However, the law does not always provide an adequate control. When computer systems are concerned, the law is slowly evolving because the issues are similar to but not the same as those for property rights. Computers are new, compared to houses, land, horses, or money. As a consequence, the place of computer systems in law is not yet firmly established. As statutes are written and cases decided, the roles of computers and the people, data, and processes involved are becoming more defined in the law. However, laws do not yet address all improper acts committed with computers. Finally, some judges, lawyers, and police officers do not understand computing, so they cannot determine how computing relates to other, more established, parts of the law.
The laws dealing with computer security affect programmers, designers, users, and maintainers of computing systems and computerized data banks. These laws protect, but they also regulate the behavior of people who use computers. Furthermore, computer professionals are among the best-qualified advocates for changing old laws and creating new ones regarding computers. Before recommending change, however, professionals must understand the current state of computers and the law. Therefore, we have three motivations for studying the legal section of this chapter:
to know what protection the law provides for computers and data
to appreciate laws that protect the rights of others with respect to computers, programs, and data
to understand existing laws as a basis for recommending new laws to protect computers, data, and people The next few sections address the following aspects of protection of the security of computers.
Protecting computing systems against criminals. Computer criminals violate the principles of confidentiality, integrity, and availability for computer systems. Preventing the violation is better than prosecuting it after the fact. However, if other controls fail, legal action may be necessary. In this section we study several representative laws to determine what acts are punishable under the law.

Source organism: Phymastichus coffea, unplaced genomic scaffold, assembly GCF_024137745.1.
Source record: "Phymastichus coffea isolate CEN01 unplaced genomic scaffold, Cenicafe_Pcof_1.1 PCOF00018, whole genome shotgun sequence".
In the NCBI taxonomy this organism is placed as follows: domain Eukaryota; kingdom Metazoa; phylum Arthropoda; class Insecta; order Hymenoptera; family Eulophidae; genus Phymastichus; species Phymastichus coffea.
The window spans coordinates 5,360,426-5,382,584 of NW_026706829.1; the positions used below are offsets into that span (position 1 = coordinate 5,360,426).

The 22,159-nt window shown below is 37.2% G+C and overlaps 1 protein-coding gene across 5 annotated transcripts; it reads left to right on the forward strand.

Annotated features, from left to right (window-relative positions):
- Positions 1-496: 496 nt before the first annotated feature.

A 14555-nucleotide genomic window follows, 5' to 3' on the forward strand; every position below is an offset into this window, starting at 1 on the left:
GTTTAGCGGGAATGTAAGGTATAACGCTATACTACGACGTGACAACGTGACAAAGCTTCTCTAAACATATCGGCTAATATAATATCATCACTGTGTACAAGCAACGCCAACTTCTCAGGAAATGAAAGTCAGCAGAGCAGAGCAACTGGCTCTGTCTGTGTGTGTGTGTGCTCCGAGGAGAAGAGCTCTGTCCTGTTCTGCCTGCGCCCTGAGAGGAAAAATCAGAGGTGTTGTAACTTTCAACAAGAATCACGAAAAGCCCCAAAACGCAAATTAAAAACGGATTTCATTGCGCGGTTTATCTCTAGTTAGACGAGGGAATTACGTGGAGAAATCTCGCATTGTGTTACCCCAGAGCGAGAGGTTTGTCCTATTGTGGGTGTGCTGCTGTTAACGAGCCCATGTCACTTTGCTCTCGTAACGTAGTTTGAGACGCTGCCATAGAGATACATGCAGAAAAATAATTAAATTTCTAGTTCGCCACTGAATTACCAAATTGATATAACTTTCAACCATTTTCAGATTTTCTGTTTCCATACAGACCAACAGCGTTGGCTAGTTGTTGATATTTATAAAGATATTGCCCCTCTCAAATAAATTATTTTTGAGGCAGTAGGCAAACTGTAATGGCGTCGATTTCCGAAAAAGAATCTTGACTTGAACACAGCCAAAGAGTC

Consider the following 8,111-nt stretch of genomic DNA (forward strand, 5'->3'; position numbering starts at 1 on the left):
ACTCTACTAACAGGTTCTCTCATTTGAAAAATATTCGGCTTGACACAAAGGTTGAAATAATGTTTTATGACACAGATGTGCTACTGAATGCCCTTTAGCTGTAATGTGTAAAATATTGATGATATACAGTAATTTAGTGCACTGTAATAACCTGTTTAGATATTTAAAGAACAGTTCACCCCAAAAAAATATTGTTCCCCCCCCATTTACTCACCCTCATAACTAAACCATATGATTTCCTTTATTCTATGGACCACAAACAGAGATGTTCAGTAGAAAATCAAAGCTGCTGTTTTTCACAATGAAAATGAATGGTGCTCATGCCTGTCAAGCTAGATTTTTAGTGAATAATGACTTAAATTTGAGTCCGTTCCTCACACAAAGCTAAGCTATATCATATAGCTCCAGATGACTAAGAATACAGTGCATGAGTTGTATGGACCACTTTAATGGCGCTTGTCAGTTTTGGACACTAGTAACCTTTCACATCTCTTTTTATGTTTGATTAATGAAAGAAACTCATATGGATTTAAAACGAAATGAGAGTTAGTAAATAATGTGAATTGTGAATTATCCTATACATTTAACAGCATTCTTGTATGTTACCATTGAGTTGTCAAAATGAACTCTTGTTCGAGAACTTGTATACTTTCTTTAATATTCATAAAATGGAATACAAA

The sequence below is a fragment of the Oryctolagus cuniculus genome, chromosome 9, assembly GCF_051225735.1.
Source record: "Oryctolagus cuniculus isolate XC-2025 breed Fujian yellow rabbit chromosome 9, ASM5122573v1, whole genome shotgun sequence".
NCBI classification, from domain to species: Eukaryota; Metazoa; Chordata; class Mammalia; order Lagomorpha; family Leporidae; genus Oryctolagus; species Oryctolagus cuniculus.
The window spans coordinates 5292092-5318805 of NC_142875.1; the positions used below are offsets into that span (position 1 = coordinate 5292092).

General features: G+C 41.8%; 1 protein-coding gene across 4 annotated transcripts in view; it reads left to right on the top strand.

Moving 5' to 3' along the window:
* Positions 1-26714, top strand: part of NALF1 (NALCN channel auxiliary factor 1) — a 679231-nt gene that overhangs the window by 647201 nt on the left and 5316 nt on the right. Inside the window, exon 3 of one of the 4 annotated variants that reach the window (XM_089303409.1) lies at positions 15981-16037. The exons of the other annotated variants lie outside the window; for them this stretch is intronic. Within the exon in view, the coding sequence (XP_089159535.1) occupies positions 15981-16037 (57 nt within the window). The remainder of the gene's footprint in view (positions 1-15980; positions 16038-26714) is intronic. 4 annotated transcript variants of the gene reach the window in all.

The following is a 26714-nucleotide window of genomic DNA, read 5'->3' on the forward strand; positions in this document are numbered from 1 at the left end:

Protecting code and data. Copyrights, patents, and trade secrets are all forms of legal protection that can be applied to programs and, sometimes, data. However, we must understand the fundamental differences between the kind of protection these three provide and the methods of obtaining that protection.
Protecting programmers' and employers' rights. The law protects both programmers and people who employ programmers. Generally, programmers have only limited legal rights to access programs they have written while employed. This section contains a survey of the rights of employees and employers regarding programs written for pay.
Protecting users of programs. When you buy a program, you expect it to work properly. If it doesn't, you want the legal system to protect your rights as a consumer. This section surveys the legal recourse you have to address faulty programs.
Computer law is complex and emerging rather rapidly as it tries to keep up with the rapid technological advances in and enabled by computing. We present the fundamentals in this book not in their full detail as you would expect by someone with a law degree, but as a situational analysis to heighten the awareness of those who are not lawyers but who must deal with the law's implications. You should consult a lawyer who understands and specializes in computer law in order to apply the material of this section to any specific case. And, as most lawyers will advise, ensuring legal protection by doing things correctly from the beginning is far easierand cheaperthan hiring a lawyer to sort out a web of conflict after things have gone wrong.